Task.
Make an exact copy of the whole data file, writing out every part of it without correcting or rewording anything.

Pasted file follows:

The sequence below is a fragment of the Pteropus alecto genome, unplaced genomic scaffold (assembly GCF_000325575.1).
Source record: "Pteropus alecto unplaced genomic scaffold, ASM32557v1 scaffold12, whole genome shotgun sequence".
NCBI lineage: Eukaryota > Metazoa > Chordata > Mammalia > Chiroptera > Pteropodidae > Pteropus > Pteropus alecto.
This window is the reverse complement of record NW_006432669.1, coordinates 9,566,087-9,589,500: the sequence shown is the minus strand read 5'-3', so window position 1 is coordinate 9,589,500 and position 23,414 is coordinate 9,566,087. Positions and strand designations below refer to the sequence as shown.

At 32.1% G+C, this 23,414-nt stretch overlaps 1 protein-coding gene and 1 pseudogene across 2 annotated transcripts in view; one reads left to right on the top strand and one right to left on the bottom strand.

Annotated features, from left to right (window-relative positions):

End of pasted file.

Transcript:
The sequence below is a fragment of the Pteropus alecto genome, unplaced genomic scaffold (assembly GCF_000325575.1).
Source record: "Pteropus alecto unplaced genomic scaffold, ASM32557v1 scaffold12, whole genome shotgun sequence".
NCBI lineage: Eukaryota > Metazoa > Chordata > Mammalia > Chiroptera > Pteropodidae > Pteropus > Pteropus alecto.
This window is the reverse complement of record NW_006432669.1, coordinates 9,566,087-9,589,500: the sequence shown is the minus strand read 5'-3', so window position 1 is coordinate 9,589,500 and position 23,414 is coordinate 9,566,087. Positions and strand designations below refer to the sequence as shown.

At 32.1% G+C, this 23,414-nt stretch overlaps 1 protein-coding gene and 1 pseudogene across 2 annotated transcripts in view; one reads left to right on the top strand and one right to left on the bottom strand.

Annotated features, from left to right (window-relative positions):